Wednesday, September 16, 2015

September 1979

Sitting on a sloping wall opposite the public toilets, I watched two men emerge from the Lion Yard shopping centre, bumping awkwardly together as they approached. I remember thinking that they could be students at the university.

One of the men was holding a microphone above his head, swinging his elbows whilst he gathered up a cable connecting to what I surmised to be a tape machine being carried by the other, taller, man. The shorter man wore glasses. He noticed me and led the way over to where I was sitting on the low wall.

"Hi there."
"Wotcha", I replied.
"Do you mind if we ask you some questions?"
"I'm waitin' for me sister."
I had lived in Cambridgeshire for two years, but my Basildon accent remained strong. The tall man lifted the shoulder strap and set down the silver reel-to-reel recorder beside me.
"It won't take long."
"OK", I said.
The shorter man was scrutinising me now, in a way that suggested he was having doubts, but this determined me to acquiesce.
"How old are you? We would like you to read out a poem for us, do you think you can do that?"
I told him I was 3 years older than I was. He handed me a piece of paper, and putting the microphone close to my mouth told me to read the four lines of verse. I did this.
"How does it make you feel?", he asked.

The verse seemed highly sissy to me. As an 8-year-old accustomed to anthropomorphising in an American accent when making my toy cars converse, I felt greatly embarrassed speaking such an effusion. My face was burning. "I think it's rubbish", I said defensively. The men looked at each other, and then again at me, and the short man, apparently seeing no irony, and without humour, redrafted his question, to which I replied, "Well, it''s just rubbish."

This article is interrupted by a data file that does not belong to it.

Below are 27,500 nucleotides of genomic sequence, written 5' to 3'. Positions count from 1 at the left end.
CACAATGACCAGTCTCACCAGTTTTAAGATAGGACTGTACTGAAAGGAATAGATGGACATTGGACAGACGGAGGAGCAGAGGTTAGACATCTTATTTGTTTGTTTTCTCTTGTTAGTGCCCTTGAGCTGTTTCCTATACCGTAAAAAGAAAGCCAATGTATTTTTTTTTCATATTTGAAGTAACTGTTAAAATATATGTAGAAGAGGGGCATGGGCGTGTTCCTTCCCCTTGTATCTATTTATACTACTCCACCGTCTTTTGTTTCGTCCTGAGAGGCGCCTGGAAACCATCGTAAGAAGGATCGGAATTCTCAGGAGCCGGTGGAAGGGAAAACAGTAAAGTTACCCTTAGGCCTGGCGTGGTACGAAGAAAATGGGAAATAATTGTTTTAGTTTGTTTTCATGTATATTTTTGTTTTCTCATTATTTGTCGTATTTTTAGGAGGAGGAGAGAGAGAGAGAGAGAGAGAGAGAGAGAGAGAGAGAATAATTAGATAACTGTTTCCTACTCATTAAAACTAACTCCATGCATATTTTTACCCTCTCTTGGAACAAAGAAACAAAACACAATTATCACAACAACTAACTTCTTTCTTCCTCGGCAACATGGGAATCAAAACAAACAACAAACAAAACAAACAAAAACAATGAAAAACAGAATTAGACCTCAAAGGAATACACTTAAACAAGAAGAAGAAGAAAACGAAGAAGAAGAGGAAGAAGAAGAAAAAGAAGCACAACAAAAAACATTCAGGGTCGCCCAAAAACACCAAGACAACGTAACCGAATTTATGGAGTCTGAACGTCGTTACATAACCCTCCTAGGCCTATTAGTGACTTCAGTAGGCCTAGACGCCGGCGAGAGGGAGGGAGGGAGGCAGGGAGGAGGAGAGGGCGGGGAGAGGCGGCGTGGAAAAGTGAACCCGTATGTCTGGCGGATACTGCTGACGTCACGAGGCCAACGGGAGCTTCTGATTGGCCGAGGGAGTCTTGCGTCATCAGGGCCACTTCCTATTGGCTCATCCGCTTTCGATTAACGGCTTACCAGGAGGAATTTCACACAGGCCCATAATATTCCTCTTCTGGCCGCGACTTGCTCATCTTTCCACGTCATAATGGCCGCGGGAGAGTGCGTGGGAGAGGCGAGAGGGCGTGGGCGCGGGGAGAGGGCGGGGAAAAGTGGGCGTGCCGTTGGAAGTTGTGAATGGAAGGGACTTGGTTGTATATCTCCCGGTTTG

Now I really wanted them to leave me alone, but they asked me to say another line. They asked me to repeat it quickly, over and over. The line was: "They don't want your name." They left shambolically and umbilically, following the curving declivity down to the lower level, before my sister came out of the toilets. I don't think I mentioned it to her.

Early the following year, I saw a video for a song by a band called New Musik. I recognised the singer and the bass player, and I also recognised one of the sampled voices in the song as my own, in the penultimate bunch, the last voice saying, exasperated, "They don't want your name."

Cynically fermenting exasperation with a form I came to embrace,
They furnished their song with apposite insistence. Waiting now at St. Boniface,
Like I waited for my sister, alone, opposite, yet reconciled to the form,
I read lines for Farkhunda at a distance, null, no one here to see me perform.
Tonight, I will throw a bottle into the bay, take honeyed Horlicks by the fire:
Uncorker of Ocean Bottles, I desire; O glowing range, let me reacquire

My taste for sweetness, shyness to read, sensation in the groin when climbing a rope.
I shall write prologue poems, to pioneer, that make me feel agency and scope,
Upbraid the Hungarian police who wear surgical masks as the refugees
Filter, forlorn, into a maize field. Secreted in the attic, where no one sees,
I shall hear the raindrops tapping in the eaves, and hide from the Nottingham Knocker;
As the pluralist transporter of readers' emotions, sound the owlish glocke
By pulling its cord in the dark.